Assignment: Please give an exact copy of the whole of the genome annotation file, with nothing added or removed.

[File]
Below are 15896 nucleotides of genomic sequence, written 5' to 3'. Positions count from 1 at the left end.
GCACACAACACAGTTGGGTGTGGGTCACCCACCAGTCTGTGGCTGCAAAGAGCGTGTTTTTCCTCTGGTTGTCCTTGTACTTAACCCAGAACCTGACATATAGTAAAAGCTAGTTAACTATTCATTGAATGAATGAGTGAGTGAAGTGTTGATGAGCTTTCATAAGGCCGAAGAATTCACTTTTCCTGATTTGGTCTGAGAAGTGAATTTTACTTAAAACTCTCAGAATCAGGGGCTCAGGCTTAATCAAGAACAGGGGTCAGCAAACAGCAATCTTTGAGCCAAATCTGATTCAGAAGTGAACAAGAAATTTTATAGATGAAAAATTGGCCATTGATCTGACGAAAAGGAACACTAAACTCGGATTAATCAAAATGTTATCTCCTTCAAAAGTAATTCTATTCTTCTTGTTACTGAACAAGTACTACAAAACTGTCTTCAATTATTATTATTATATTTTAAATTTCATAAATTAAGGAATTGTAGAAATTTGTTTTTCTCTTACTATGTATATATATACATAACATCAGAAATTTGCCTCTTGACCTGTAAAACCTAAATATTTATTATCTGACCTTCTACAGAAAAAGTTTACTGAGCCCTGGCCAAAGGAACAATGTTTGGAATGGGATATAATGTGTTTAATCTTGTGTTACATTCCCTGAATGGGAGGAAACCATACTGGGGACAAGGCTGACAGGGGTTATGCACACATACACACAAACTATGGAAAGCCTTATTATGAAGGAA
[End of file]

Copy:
Below are 15896 nucleotides of genomic sequence, written 5' to 3'. Positions count from 1 at the left end.
GCACACAACACAGTTGGGTGTGGGTCACCCACCAGTCTGTGGCTGCAAAGAGCGTGTTTTTCCTCTGGTTGTCCTTGTACTTAACCCAGAACCTGACATATAGTAAAAGCTAGTTAACTATTCATTGAATGAATGAGTGAGTGAAGTGTTGATGAGCTTTCATAAGGCCGAAGAATTCACTTTTCCTGATTTGGTCTGAGAAGTGAATTTTACTTAAAACTCTCAGAATCAGGGGCTCAGGCTTAATCAAGAACAGGGGTCAGCAAACAGCAATCTTTGAGCCAAATCTGATTCAGAAGTGAACAAGAAATTTTATAGATGAAAAATTGGCCATTGATCTGACGAAAAGGAACACTAAACTCGGATTAATCAAAATGTTATCTCCTTCAAAAGTAATTCTATTCTTCTTGTTACTGAACAAGTACTACAAAACTGTCTTCAATTATTATTATTATATTTTAAATTTCATAAATTAAGGAATTGTAGAAATTTGTTTTTCTCTTACTATGTATATATATACATAACATCAGAAATTTGCCTCTTGACCTGTAAAACCTAAATATTTATTATCTGACCTTCTACAGAAAAAGTTTACTGAGCCCTGGCCAAAGGAACAATGTTTGGAATGGGATATAATGTGTTTAATCTTGTGTTACATTCCCTGAATGGGAGGAAACCATACTGGGGACAAGGCTGACAGGGGTTATGCACACATACACACAAACTATGGAAAGCCTTATTATGAAGGAA